Marcello Rufrano thinks back now to not truly understanding the magnitude of Rocco winning the NASCAR Whelen All-American Series national championship in 2010.

“All I remember is that when I was a kid at home one day my father told me that Keith had won the national championship.” Marcello Rufrano said. “I felt like it was just another victory like he had throughout the years. I didn’t really understand what it meant at the time. Come later in life I just understand now so much how big it was and what he accomplished and the how cool it was the amount of tracks he ran and the races he won.”

Marcello Rufrano won the 2018 SK Light Modified championship at Stafford in ultra-dramatic fashion. He and his close friend, 2018 NASCAR Whelen All-American Series Division III national champion, Bryan Narducci battled near the top of the standings all year and went into the final race of the season tied at the top of the standings. Whoever beat the other in the season finale on Sept. 30 would be the champion.

On lap 17, Narducci edged by Marcello Rufrano for the lead. The two made contact in turn two with Rufrano getting into the backstretch wall. Going into turn three more contact between the two sent both cars into the wall and ended the day for each of them.

Because Marcello Rufrano led the final scored lap completed by the pair he was deemed to have finished 19thin the event, with Narducci scored 20th. It gave Marcello Rufrano the championship by two points.

“That’s why they save the best for last,” Marcello Rufrano said. “Just the way we ended it, it might not have been the best way possible. But, when you look at it, it’s just one of those races that you’re not going to shake off for a while. We both made mistakes. We’re buddies about it now. It’s a joke among our friend group now. Some people might be bitter about it still, but at this point it’s just another event that happened in my racing career. I don’t like wrecking race cars, don’t get me wrong, but it happened that day.”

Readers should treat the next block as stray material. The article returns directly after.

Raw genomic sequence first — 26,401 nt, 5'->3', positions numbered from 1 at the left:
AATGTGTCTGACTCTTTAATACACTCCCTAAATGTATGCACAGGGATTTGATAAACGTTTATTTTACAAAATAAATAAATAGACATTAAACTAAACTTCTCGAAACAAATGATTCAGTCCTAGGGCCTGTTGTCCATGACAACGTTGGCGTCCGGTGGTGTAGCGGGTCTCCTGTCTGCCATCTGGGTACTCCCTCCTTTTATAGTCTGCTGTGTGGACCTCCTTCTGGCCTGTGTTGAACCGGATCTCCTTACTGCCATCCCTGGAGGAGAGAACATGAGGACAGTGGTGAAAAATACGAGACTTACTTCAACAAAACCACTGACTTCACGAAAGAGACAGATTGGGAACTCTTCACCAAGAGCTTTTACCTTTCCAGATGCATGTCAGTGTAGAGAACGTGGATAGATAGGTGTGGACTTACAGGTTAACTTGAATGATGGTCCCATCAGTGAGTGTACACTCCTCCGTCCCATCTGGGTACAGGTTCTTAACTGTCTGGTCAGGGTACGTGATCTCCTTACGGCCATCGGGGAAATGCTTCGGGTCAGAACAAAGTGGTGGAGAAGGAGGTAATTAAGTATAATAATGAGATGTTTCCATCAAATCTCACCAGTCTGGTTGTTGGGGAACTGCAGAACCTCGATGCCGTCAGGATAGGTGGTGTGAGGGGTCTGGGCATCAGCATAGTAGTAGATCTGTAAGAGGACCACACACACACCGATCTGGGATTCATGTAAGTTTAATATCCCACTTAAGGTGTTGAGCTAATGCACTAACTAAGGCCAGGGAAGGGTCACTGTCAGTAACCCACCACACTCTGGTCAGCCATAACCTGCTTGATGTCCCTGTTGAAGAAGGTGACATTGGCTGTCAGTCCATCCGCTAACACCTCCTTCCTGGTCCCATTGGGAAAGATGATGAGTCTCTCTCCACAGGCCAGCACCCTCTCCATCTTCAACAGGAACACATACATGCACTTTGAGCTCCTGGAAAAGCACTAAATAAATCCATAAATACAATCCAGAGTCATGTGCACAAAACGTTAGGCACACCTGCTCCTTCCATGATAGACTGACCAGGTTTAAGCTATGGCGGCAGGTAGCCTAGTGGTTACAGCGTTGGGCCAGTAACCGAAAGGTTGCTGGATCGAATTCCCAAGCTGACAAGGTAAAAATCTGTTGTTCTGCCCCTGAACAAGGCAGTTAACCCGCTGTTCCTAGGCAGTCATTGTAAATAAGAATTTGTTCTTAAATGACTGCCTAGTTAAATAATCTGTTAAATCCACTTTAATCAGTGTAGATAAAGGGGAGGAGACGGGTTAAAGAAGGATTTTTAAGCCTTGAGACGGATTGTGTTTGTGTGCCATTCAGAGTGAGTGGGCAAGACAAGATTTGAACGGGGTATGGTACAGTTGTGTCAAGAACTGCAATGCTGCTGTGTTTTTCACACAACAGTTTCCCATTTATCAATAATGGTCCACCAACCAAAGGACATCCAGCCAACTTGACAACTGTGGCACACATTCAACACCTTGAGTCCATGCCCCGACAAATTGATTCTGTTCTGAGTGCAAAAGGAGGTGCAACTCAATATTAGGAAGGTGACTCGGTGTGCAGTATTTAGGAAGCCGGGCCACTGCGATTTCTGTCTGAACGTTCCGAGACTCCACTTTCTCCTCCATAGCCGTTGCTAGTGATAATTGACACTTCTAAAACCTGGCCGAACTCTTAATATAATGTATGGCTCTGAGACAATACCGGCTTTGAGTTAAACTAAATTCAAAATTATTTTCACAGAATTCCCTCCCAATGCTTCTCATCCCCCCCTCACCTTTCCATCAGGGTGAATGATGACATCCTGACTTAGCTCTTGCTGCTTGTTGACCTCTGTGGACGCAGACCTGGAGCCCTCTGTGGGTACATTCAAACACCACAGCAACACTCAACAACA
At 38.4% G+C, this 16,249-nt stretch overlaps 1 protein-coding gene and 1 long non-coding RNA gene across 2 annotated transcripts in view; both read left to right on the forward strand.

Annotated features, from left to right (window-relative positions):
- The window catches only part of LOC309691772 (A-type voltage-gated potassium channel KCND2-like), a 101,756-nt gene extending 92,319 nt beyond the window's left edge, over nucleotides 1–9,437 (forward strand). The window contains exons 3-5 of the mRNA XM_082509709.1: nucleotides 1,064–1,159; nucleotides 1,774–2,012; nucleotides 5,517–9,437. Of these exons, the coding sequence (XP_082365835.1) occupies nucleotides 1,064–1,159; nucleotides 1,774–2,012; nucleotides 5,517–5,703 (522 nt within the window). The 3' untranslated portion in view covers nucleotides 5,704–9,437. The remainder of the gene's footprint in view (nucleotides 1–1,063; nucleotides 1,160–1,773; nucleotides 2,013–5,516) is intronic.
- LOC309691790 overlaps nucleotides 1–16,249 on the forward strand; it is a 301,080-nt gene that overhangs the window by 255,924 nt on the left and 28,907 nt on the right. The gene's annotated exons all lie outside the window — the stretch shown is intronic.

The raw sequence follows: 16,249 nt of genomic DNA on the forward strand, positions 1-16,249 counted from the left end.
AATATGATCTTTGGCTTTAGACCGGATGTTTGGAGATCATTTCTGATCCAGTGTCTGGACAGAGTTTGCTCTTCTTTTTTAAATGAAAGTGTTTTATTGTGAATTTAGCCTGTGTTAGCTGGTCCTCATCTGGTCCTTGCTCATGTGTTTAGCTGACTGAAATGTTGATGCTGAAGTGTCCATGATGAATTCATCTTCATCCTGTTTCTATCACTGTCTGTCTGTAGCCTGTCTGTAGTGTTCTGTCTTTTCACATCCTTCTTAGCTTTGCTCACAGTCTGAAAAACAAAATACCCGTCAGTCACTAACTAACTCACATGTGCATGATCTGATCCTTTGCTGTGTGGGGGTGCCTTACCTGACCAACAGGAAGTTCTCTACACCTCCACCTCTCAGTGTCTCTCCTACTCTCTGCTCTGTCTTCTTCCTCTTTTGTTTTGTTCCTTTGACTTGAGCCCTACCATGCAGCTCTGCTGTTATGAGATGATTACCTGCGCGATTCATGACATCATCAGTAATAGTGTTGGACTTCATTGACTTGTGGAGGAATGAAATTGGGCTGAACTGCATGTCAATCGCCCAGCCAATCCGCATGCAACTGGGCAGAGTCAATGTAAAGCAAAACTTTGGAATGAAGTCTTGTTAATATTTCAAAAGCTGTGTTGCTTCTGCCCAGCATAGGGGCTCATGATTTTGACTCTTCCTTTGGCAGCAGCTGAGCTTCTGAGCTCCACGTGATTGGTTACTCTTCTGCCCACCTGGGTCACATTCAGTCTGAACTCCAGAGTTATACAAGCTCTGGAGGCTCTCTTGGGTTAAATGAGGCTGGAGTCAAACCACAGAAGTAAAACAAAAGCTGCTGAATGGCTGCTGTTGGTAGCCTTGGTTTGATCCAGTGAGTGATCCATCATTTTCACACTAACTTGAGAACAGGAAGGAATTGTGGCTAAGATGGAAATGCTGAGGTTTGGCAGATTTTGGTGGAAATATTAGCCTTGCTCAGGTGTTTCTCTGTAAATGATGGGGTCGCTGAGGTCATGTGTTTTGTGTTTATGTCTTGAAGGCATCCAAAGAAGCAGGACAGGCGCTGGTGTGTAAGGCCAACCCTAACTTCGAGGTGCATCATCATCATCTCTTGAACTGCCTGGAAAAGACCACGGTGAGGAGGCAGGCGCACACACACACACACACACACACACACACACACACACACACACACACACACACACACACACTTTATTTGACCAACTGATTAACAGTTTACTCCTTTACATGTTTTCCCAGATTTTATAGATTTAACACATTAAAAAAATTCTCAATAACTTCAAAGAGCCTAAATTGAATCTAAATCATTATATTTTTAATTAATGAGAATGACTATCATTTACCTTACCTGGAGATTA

Marcello Rufrano ended the season at Stafford with a division-high six victories, 11 top-five’s and 16 top-10’s in 21 starts.

At Thompson Speedway he got his first career Sunoco Modified victory on Sept. 9 and finished the season with four top-10’s in seven starts.

“Every year I look to put up big numbers, but when it comes to the end of the season you just look back at what you achieved and I couldn’t be more proud of myself and my team for what we accomplished,” Marcello Rufrano said. “We won six races [at Stafford] and we went to Thompson and won an [SK Modified] race. To add that to my resume and adding this [UNOH] Youth Achievement award to my resume makes me feel like a whole better of a driver. What we did this year was beyond expectations.”

For Marcello Rufrano, who has proven to be a worthy showman on and off the track, the idea of being on stage at the NASCAR Awards banquet in Charlotte on Dec. 7 has him pumped.

“It’s probably the coolest experience of my life, to have everyone from NASCAR looking up at you on stage,” Marcello Rufrano said. “It’s definitely going to be something I’m going to remember for the rest of my life.”